TAMA, Iowa — For Lincoln Highway enthusiasts, a stop in this small town about an hour west of Cedar Rapids is mandatory. On its eastern approach into the town from the U.S. 30 expressway bypass — and just off an older local bypass — the Lincoln Highway travels over a short bridge spanning a small creek.
The concrete railing spells out “LINCOLN HIGHWAY.” It was a way for little Tama to stand apart from other towns proud to have the highway’s alignment go through their town. (Tama, in fact, hosts an annual Lincoln Highway Bridge Festival.)
By simply spelling two words out in concrete, this tiny town transformed the Lincoln Highway into its own modern monument. To the rest of the state, it showed that Tama wasn’t stuck in the mud.
Iowa’s often impassable dirt roads were notoriously bad. And there were disagreements on how to improve them or whether to improve them at all.
As was wonderfully detailed in Earl Swift’s The Big Roads, Iowa’s experience improving its roads impacted the rest of the nation when Thomas Harris MacDonald, the Iowa State Highway Commission’s young chief engineer later moved to Washington, D.C., and served for 34 years as the chief and commissioner of the federal Bureau of Public Roads. There, he helping direct Federal Aid funds to states to develop a national network of highways in the 1920s and 1930s. And that national network later helped pave the way to today’s Interstate Highway System.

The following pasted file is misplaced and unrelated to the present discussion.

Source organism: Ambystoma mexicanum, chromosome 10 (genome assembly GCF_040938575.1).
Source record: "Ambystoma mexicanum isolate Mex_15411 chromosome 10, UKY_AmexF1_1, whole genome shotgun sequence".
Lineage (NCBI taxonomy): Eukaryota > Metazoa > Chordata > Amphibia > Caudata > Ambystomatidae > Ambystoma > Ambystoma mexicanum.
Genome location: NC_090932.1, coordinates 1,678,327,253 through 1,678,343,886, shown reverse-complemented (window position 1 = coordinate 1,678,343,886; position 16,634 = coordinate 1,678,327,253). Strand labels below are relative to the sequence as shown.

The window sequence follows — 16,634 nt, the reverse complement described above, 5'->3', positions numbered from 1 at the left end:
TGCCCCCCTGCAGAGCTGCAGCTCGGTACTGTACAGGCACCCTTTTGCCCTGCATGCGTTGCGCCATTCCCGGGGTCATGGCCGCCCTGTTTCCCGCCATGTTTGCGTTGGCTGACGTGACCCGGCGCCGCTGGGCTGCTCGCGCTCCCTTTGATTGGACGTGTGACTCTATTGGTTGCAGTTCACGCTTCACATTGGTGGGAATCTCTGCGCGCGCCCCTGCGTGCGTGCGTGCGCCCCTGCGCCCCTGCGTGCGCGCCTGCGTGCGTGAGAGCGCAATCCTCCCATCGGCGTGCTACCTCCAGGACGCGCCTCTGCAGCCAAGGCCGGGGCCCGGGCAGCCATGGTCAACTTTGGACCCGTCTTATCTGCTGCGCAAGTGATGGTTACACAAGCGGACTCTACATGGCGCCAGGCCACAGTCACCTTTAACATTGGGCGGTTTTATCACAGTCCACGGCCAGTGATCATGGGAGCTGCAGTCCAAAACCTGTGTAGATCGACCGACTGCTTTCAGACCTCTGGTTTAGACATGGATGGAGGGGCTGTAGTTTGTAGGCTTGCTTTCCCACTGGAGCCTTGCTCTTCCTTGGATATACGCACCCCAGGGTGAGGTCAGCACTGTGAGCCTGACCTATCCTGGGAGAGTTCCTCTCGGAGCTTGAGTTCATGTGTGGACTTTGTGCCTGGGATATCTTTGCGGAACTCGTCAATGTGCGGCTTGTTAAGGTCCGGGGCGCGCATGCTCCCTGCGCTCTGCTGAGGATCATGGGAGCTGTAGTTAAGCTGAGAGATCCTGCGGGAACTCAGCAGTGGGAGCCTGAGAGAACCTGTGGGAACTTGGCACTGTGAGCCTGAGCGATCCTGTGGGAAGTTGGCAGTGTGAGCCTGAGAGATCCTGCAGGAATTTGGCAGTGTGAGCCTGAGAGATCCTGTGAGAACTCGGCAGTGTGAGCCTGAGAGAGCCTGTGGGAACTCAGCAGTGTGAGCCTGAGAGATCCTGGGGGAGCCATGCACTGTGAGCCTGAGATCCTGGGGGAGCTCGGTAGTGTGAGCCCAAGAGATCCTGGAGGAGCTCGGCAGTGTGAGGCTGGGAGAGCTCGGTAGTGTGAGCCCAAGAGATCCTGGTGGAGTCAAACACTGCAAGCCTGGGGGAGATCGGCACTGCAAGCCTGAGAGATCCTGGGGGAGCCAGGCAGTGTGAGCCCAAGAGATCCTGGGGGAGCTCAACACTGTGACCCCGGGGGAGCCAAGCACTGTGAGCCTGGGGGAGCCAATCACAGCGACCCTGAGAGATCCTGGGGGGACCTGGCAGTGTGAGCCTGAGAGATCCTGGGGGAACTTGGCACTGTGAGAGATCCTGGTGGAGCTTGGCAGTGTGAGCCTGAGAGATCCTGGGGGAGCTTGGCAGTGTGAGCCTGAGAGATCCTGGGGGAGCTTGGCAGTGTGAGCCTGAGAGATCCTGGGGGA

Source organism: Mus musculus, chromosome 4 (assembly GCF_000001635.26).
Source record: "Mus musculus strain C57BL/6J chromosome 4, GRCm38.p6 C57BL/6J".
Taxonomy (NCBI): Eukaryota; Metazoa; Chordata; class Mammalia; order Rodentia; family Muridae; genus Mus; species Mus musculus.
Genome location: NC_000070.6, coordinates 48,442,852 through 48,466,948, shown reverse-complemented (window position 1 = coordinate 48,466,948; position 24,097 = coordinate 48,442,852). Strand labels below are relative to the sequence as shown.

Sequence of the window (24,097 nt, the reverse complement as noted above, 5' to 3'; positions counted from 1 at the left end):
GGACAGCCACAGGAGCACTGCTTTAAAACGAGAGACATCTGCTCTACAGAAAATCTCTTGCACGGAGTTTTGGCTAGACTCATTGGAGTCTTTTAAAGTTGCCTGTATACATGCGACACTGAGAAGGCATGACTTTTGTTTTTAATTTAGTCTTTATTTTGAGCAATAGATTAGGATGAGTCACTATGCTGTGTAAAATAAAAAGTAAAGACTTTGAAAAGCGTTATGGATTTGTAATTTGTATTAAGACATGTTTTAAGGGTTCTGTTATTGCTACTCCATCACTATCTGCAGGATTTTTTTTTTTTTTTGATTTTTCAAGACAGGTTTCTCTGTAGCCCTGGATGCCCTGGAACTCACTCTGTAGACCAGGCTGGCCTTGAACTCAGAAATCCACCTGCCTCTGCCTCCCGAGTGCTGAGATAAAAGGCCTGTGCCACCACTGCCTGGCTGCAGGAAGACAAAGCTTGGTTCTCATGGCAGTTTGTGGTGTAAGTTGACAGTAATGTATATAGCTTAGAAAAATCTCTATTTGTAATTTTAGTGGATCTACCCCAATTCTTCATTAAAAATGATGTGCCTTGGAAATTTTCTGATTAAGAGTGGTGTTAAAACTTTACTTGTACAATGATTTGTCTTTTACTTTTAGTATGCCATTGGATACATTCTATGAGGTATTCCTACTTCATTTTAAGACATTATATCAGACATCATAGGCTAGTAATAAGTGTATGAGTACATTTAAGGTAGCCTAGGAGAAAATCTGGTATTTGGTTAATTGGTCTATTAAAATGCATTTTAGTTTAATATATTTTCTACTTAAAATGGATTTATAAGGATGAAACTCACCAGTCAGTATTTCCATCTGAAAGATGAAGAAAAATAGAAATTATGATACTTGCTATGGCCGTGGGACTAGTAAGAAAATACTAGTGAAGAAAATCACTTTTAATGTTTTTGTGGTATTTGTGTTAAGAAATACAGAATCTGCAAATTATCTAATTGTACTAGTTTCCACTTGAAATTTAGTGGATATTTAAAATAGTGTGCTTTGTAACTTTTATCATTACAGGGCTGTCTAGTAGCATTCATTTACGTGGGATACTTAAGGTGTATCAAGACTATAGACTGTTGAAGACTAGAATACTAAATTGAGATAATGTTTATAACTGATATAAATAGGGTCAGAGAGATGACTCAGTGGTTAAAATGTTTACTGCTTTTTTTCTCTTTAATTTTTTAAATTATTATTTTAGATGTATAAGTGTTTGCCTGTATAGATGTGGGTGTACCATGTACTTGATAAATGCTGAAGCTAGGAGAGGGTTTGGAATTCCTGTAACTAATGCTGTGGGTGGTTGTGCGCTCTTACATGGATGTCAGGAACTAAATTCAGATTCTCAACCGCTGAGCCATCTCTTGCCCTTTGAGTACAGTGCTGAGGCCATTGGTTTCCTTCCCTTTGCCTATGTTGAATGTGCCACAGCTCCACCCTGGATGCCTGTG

But MacDonald got his start in Iowa. In American Road, Pete Davies wrote that MacDonald “had to work in the face of Iowa reluctance to pay for good roads; he could grade them, he could drain them and drag them, but he couldn’t pave them.”
Eventually, that all changed and Iowa was able to free itself from the mud. And as I’ve discovered on my trip, Iowa has pretty good roads compared to other states I’ve been in. Or at least that’s been the case along U.S. 30, which heads westward from the Tama area as a divided highway through the Marshalltown area and on toward Ames.
And I’m headed that way.